The White House is to disclose the casualties with a range of numbers indicating that roughly 100 civilians have been inadvertently killed by 500 drone strikes since 2009. The estimate is said to cover drone strikes in Pakistan, Yemen, Libya and Somalia. It does not cover those in Afghanistan, Iraq or Syria.
President Barack Obama is acknowledging that "civilians have been killed that shouldn't have been" in past U.S. drone strikes, but says the administration is now "very cautious" about taking strikes where women or children are present. Asked at a news conference about an increase in the number of people targeted in several drone strikes against extremist targets in Libya, Syria and Somalia, Obama said the "legal architecture" around the use of drone strikes in the past hasn't been precise. But in the last several years, he says, the administration has worked hard to prevent civilian deaths. He says the U.S. has to take responsibility when it is not acting appropriately. This material may not be published, broadcast, rewritten or redistributed.
SANAA, Yemen – Yemeni security and tribal officials say suspected U.S. drone strikes have killed three alleged al-Qaida operatives in the country's southwestern Bayda province. They say the two Saturday strikes killed Abu Anis al-Abi, an area field commander, and two others. They spoke on condition of anonymity as they were not authorized to release the information. U.S. drone strikes against suspected al-Qaida targets have been commonplace in the years since the Sept. 11, 2001 attacks on New York and Washington as a retaliatory measure. Saturday's strikes were the first to be reported since Donald Trump assumed office as Barack Obama's successor.
The family of the driver killed in a US drone strike that targeted Taliban leader Mullah Akhtar Mansoor have registered a case against US officials seeking murder charges. The case, filed by the family of Mohammad Azam who was killed last week along with Mansoor in the Pakistani town of Ahmad Wal near Afghan border, said the father of four was innocent. US officials described the car's driver as a "second male combatant" but according to Pakistani security officials he was a chauffeur named Mohammad Azam who worked for the Al Habib rental company based out of Quetta, the region's main city. "US officials whose name I do not know accepted the responsibility in media for this incident, so I want justice and request legal action against those responsible for it," Mohammad Qasim, Azam's brother said in a police report, a copy of which was seen by the AFP news agency. "My brother was innocent and he was very poor who has left behind four small children and he was the lone bread earner in the family," he added.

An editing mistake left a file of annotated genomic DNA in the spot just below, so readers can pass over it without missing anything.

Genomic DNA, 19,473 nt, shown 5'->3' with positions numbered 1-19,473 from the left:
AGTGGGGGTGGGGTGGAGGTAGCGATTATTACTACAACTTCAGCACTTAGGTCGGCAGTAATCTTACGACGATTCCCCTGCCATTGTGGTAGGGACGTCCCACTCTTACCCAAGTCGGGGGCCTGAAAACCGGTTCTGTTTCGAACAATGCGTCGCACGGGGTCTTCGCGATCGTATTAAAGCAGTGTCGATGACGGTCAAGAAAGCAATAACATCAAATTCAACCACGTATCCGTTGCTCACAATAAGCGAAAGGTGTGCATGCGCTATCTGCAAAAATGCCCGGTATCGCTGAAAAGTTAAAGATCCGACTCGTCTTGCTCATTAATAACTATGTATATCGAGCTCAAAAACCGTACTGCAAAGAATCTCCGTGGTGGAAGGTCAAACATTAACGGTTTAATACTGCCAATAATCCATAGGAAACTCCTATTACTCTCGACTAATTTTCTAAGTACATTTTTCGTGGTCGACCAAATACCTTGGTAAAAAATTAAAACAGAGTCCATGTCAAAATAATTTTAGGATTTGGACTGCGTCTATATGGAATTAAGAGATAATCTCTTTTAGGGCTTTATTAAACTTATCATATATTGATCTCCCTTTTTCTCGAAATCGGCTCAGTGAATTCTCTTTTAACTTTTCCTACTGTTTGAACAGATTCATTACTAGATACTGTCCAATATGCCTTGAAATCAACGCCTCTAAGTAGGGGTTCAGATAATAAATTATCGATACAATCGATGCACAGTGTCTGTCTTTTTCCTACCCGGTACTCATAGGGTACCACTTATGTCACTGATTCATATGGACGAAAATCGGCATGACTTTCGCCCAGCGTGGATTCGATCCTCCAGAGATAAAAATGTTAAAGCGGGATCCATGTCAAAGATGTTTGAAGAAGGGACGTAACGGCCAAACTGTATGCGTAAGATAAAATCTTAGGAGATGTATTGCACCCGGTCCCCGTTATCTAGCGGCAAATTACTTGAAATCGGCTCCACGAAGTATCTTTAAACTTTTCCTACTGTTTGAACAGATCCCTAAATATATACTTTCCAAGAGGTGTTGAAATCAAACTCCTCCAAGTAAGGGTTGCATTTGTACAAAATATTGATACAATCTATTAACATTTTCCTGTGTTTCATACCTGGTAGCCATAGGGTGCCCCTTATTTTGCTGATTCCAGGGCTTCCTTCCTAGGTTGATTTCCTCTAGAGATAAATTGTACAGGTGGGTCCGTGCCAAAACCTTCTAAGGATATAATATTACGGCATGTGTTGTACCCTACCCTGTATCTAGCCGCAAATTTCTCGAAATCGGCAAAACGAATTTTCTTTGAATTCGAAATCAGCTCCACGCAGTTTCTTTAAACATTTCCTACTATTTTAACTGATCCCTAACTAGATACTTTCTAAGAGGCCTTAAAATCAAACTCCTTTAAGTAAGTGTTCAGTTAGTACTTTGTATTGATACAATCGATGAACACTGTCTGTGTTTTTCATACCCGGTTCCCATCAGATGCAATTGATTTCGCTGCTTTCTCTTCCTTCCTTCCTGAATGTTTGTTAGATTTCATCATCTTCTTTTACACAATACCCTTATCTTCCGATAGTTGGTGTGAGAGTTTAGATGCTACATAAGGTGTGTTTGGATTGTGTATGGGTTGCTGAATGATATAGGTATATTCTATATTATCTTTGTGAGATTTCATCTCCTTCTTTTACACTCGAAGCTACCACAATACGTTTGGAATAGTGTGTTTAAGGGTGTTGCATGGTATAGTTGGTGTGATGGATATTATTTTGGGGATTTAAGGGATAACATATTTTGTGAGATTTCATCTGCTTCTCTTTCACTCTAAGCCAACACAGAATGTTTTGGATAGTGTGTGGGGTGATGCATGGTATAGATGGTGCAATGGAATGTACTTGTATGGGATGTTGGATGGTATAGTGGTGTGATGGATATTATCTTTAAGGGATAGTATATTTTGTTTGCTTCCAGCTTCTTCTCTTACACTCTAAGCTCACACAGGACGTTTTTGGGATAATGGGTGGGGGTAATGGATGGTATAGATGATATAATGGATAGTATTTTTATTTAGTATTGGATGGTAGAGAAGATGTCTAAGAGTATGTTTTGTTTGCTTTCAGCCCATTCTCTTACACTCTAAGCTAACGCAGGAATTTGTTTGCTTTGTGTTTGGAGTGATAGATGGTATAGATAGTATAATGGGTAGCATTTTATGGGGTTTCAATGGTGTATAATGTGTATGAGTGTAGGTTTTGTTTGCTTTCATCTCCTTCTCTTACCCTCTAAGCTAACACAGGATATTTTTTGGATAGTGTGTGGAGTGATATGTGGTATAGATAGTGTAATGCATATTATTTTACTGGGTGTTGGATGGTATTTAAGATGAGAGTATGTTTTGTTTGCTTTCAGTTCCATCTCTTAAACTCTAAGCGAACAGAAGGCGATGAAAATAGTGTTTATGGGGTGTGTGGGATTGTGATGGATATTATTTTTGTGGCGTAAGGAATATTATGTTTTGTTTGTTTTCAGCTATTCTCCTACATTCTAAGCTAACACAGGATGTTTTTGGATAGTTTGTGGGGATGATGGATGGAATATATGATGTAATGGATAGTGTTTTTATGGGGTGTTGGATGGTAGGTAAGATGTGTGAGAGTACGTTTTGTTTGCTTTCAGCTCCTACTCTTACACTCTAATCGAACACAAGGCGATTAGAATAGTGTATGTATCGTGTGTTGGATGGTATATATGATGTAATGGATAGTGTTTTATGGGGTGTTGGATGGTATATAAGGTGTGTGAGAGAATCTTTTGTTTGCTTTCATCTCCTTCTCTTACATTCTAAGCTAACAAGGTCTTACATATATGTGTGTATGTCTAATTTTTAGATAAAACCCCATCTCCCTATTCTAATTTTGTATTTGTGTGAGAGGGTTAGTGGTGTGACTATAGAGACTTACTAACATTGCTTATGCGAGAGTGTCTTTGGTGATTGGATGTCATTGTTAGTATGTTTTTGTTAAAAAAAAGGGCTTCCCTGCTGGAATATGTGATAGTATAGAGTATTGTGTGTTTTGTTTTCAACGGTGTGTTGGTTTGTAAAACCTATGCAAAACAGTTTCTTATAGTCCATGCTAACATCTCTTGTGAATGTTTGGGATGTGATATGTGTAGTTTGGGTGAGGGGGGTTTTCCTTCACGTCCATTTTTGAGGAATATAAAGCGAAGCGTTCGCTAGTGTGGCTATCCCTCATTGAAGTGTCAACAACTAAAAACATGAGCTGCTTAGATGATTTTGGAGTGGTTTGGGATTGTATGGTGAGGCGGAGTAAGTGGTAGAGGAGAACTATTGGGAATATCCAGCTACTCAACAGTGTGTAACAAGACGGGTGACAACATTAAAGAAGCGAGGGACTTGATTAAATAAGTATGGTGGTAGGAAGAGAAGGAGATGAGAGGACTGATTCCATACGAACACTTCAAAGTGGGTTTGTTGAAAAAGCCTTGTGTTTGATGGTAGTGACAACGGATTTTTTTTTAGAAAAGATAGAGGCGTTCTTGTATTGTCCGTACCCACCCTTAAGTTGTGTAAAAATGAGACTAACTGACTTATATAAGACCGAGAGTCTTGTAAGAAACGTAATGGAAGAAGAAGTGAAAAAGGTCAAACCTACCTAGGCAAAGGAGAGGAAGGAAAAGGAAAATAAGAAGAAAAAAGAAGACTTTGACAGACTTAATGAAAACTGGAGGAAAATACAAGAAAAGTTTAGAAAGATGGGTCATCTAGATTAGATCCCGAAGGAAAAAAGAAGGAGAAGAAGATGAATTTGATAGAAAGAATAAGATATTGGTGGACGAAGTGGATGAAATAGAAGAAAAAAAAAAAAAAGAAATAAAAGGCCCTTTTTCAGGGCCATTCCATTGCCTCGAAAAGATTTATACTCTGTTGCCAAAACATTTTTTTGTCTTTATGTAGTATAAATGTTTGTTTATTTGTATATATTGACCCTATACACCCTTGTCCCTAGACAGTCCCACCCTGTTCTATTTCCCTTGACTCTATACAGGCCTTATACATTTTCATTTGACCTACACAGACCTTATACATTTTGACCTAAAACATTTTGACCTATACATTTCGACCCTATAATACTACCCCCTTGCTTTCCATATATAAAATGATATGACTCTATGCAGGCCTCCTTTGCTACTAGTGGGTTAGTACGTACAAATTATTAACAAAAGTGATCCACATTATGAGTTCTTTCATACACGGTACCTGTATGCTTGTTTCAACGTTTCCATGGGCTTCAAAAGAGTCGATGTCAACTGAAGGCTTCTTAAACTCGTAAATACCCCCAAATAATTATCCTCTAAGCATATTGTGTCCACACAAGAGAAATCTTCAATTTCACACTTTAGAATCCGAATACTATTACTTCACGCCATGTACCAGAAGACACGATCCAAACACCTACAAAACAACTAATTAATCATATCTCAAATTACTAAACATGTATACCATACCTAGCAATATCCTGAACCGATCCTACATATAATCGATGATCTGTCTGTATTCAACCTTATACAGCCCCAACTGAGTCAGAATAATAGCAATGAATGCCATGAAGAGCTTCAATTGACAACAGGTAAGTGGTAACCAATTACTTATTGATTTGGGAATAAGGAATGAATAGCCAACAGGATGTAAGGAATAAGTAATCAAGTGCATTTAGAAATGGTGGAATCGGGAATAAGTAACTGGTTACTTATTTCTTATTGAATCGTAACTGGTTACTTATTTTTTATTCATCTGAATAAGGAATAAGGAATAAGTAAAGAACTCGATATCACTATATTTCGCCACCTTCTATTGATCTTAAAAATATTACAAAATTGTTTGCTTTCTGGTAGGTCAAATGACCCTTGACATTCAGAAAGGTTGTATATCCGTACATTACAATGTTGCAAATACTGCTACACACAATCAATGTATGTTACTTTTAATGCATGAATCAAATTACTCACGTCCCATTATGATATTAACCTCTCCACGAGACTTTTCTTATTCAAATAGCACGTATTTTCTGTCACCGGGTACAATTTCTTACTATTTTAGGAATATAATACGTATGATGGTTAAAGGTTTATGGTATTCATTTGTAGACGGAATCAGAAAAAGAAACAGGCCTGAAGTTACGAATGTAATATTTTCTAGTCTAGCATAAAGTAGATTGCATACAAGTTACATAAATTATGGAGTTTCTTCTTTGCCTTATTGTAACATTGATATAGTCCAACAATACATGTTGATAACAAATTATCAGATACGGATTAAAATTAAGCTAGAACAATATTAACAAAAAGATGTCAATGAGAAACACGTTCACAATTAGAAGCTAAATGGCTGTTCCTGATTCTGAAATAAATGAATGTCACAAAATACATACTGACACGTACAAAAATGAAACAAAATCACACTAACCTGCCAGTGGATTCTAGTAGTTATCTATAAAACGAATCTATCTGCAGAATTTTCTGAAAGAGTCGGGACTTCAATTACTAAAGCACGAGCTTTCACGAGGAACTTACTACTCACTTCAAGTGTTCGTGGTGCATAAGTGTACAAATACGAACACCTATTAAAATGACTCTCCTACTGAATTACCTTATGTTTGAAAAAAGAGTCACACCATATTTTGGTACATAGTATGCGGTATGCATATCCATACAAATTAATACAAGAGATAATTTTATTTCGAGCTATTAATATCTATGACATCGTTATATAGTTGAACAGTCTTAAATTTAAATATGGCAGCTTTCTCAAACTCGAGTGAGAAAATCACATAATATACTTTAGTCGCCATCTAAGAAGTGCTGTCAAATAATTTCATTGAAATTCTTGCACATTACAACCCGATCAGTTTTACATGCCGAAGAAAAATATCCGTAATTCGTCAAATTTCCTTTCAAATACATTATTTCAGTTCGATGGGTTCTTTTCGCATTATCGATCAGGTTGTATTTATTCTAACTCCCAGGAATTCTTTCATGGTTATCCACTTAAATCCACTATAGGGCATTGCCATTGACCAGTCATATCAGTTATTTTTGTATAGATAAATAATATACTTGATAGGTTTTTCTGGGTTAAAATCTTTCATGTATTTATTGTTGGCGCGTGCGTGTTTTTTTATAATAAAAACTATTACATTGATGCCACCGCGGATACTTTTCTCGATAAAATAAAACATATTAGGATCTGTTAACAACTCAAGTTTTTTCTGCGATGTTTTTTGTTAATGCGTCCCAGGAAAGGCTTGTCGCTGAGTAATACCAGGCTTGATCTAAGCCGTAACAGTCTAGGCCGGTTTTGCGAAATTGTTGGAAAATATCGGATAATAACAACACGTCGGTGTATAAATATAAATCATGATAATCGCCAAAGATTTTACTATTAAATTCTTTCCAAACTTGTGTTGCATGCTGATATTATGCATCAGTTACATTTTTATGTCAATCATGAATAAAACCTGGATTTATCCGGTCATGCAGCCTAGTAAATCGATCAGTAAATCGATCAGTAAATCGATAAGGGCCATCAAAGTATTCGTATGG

Obama's emphasis on drones was met with controversy, particularly following reports in Afghanistan, the tribal areas of Pakistan's northwest region and in Yemen of errant strikes that killed civilians, prompting Obama to turn over responsibility for drone strikes to the military, which under its authorities for war must report them to Congress. It remains unclear whether the CIA needs to or does so for each of its covert drone activities.